Daily Prompt: Conversant

webmd dying

I just like this one. 😉

Today’s prompt is conversant, which, according to google means: familiar with or knowledgeable about something. Let me tell y’all something I am conversant with (or about)… my body and how it works. And yet, I know very little about the human body and how it works. If there’s something I’ve found out in all of my studying and research, even the most knowledgeable of doctors knows jack shit about the human body and how it works. They know a lot more than I do, that’s fersure, yes they do. Which is why I still go to doctors when something goes “boing!” in my body.  But all of the doctors in the world collectively still don’t know very much about how we’re put together and how we keep moving about. They’re all still just dipping their toes into what the human body does and how it functions. Think about it, we know what we’re made of (muscle and bone) but we don’t know what makes us — any living thing — go.  Is it a soul? Who knows.  No one knows why Aspirin works. They just know that it does. But this is my body. I’ve lived with it for over fifty years, I know what this body can do, and what it cannot do. I know what works, and what doesn’t.  Though, having said that, I am always open to trying things again (just to see if things have changed).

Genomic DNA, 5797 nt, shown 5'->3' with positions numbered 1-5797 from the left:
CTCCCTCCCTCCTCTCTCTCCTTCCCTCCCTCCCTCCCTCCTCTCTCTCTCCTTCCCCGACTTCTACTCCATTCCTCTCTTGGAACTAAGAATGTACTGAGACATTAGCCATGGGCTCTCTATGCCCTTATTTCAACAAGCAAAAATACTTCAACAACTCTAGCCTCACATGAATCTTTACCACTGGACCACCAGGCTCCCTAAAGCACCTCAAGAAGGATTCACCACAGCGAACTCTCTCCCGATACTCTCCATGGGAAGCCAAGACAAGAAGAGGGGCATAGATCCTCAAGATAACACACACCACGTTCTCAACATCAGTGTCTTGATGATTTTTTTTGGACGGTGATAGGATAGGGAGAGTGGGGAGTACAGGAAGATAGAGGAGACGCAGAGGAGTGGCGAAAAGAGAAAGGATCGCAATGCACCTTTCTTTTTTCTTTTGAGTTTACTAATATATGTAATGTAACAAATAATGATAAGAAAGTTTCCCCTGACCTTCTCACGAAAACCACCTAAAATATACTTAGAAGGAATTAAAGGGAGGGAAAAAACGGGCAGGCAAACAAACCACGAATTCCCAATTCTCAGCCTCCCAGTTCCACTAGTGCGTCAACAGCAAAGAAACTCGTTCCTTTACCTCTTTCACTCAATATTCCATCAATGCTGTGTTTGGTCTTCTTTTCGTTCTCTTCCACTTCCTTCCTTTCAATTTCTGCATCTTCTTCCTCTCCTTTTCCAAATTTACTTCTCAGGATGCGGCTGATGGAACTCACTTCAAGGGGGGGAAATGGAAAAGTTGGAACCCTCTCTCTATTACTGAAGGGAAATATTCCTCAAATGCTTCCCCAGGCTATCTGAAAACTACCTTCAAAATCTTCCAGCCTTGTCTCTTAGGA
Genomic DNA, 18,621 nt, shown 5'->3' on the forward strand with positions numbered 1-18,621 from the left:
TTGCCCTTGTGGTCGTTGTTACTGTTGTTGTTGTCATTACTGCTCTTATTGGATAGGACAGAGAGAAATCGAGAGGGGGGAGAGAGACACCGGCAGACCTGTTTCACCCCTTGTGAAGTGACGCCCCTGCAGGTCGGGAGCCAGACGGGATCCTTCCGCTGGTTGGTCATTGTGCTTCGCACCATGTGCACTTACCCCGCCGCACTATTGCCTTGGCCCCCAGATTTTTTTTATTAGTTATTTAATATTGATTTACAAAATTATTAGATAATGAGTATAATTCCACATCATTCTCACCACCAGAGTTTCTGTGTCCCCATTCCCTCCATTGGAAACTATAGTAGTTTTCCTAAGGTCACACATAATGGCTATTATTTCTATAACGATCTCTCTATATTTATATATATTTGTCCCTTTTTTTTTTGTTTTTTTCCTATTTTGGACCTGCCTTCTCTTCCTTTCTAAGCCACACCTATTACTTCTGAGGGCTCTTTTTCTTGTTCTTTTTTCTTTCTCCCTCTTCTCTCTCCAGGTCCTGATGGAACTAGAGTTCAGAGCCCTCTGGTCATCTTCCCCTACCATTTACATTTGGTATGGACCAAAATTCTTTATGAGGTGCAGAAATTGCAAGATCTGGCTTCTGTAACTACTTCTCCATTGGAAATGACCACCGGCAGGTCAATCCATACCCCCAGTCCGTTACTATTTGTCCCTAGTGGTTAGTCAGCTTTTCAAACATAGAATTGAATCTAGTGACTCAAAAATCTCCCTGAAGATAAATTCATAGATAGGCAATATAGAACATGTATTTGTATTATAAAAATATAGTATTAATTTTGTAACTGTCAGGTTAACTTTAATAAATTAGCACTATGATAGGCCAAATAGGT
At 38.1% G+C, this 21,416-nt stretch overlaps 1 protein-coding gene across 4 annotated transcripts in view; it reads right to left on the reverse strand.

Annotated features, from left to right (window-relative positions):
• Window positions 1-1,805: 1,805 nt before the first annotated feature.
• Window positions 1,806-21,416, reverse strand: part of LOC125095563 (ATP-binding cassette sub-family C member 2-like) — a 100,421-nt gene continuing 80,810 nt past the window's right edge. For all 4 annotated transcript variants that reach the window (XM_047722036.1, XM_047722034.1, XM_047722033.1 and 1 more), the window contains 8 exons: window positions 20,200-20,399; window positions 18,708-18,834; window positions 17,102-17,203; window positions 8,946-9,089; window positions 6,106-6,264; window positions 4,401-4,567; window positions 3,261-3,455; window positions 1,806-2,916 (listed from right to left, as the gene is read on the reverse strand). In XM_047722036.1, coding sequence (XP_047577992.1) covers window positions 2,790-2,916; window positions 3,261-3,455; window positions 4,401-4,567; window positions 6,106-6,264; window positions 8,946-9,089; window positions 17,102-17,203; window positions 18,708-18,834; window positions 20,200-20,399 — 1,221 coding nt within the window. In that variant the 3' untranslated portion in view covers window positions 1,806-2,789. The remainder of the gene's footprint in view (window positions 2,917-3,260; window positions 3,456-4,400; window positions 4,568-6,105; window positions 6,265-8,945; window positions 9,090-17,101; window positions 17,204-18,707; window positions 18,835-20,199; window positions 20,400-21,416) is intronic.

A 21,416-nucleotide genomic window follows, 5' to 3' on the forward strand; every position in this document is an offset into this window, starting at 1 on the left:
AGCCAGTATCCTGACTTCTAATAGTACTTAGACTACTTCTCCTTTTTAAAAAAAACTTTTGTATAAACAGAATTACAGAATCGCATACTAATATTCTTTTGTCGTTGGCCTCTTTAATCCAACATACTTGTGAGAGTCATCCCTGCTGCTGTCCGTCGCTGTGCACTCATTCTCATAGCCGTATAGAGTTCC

seriouslySo I was reading this article earlier today about endometriosis, (the displacement of menstrual tissue) which I no longer suffer from (thank the gods!) and there’s a bit in there about how this disease? is it a disease?… condition… whatever! I can never keep the labels straight… anyway about how endometriosis can  go forever without being diagnosed because, as the article points out: …women are not considered to be reliable witnesses to their own pain. Which I’ve found to be oh, so true. I’ve actually brought my husband into doctor’s appointments with me to validate my pain to my doctor so they’ll fucking listen to me. Seriously. It’s a thing.